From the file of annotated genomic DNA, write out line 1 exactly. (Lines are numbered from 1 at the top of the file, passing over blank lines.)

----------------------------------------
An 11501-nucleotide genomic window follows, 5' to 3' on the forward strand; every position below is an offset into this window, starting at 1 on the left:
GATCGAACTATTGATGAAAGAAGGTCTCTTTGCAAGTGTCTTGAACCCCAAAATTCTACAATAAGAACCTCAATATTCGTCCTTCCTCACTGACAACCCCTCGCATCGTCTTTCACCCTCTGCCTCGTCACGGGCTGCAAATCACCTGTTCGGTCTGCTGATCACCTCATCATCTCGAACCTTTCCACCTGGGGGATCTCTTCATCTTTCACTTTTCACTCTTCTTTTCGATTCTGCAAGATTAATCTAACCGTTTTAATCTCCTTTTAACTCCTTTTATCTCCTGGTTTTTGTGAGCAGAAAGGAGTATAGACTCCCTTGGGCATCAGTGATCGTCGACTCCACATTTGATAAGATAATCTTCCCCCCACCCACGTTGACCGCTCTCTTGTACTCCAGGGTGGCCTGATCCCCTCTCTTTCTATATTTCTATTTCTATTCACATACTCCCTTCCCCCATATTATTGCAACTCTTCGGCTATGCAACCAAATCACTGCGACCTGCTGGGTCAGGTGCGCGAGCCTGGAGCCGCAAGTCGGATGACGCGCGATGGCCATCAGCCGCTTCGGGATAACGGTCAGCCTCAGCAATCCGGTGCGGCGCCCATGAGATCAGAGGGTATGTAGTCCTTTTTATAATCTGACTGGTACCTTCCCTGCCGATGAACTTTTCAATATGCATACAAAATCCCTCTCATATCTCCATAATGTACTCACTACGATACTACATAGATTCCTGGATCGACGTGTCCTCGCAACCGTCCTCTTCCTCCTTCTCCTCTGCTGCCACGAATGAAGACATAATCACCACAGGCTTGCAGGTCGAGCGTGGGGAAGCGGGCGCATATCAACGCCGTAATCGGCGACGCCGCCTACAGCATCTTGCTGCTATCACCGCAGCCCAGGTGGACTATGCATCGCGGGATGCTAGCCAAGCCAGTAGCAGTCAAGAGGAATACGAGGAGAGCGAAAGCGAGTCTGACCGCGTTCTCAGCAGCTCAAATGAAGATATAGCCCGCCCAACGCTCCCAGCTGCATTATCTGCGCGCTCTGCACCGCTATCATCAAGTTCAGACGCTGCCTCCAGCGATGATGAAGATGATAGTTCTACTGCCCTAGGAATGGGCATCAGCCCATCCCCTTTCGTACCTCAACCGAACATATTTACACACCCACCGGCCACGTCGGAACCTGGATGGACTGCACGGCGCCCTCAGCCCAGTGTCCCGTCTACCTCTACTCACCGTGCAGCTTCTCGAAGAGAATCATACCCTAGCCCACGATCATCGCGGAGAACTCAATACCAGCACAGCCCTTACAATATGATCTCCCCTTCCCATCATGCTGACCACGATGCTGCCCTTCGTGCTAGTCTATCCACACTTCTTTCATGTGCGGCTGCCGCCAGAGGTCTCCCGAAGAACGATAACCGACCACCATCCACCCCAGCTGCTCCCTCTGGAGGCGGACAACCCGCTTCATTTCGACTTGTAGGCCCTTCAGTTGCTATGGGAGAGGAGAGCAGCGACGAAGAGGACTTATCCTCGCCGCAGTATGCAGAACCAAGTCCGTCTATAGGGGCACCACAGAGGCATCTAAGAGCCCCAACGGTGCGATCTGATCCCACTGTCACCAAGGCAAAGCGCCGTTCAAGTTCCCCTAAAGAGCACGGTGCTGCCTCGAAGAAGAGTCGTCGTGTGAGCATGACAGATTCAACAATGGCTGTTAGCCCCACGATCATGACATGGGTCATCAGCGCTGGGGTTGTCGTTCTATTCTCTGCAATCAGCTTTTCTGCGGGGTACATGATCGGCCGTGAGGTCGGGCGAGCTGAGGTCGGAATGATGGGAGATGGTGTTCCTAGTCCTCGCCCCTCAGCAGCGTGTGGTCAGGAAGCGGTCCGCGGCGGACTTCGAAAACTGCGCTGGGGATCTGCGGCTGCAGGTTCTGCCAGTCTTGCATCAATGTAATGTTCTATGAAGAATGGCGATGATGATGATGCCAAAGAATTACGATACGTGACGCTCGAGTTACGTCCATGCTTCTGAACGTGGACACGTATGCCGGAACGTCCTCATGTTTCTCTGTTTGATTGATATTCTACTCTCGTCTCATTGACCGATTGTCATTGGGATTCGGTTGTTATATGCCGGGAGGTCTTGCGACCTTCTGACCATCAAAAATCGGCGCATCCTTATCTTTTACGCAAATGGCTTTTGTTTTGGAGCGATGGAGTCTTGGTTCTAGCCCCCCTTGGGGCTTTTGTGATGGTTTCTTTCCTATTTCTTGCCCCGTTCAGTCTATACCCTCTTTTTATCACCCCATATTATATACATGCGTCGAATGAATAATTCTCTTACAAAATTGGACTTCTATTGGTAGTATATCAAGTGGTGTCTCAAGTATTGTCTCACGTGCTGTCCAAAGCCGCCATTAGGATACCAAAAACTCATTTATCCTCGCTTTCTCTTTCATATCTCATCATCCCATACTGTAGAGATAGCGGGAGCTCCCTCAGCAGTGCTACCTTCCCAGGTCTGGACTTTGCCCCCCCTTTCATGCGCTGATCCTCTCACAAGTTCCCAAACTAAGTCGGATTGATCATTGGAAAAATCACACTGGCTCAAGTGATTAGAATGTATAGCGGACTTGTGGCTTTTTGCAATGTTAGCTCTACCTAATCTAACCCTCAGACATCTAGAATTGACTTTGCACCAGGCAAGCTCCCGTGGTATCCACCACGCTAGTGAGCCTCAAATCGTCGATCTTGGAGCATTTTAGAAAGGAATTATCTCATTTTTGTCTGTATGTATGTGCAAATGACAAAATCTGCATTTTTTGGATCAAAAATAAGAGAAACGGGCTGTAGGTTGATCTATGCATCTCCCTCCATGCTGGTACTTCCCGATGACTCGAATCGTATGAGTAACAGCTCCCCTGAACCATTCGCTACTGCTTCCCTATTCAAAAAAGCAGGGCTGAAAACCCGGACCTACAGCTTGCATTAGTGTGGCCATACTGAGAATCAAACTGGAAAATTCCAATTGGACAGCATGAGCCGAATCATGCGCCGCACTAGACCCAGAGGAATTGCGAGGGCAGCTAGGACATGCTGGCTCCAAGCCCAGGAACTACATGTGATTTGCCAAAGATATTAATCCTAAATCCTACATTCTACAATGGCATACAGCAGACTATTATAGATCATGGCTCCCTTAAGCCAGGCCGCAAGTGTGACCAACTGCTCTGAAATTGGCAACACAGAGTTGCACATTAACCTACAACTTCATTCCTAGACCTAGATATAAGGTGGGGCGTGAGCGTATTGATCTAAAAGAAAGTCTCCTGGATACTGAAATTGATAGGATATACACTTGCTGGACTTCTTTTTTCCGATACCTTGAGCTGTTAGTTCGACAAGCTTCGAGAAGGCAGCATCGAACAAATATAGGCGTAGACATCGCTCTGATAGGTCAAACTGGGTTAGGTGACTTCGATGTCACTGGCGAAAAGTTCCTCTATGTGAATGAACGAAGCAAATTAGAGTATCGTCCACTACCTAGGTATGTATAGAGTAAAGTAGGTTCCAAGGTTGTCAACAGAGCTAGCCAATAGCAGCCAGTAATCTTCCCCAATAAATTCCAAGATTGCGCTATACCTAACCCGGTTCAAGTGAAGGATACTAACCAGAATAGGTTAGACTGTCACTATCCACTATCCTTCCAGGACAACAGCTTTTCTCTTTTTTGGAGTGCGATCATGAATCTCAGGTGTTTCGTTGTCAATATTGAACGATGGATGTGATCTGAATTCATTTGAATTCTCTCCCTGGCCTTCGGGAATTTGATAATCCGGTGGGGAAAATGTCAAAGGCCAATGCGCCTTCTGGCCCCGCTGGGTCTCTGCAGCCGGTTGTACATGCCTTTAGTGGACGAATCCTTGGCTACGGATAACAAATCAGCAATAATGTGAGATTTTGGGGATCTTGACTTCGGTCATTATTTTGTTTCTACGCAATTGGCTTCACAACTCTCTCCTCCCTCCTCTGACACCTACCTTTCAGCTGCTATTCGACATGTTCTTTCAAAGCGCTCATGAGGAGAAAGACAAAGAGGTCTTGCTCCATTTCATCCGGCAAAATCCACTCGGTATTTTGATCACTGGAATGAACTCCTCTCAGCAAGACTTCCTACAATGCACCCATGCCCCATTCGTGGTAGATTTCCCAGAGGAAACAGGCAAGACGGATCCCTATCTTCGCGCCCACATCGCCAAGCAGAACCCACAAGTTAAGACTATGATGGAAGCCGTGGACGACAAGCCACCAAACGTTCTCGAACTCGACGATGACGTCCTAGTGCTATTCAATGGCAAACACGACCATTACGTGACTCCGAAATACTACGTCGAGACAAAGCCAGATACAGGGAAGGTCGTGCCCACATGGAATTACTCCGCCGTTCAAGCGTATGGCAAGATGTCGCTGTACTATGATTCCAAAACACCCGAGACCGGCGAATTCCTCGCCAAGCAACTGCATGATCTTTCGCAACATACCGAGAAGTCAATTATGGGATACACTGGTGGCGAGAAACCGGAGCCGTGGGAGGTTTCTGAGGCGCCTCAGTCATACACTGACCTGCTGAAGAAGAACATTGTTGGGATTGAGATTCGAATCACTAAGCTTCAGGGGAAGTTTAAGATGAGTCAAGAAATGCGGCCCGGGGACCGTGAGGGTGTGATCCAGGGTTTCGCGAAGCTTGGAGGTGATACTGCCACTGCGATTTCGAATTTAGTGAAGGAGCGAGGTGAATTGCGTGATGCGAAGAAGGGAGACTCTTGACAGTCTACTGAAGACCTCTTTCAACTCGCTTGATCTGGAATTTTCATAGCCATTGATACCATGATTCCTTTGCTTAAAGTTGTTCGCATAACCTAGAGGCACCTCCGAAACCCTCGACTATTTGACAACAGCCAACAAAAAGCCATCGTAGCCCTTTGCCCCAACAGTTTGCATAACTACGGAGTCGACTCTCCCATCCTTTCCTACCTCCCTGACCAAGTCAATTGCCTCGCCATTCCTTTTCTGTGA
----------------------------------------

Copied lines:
An 11501-nucleotide genomic window follows, 5' to 3' on the forward strand; every position below is an offset into this window, starting at 1 on the left: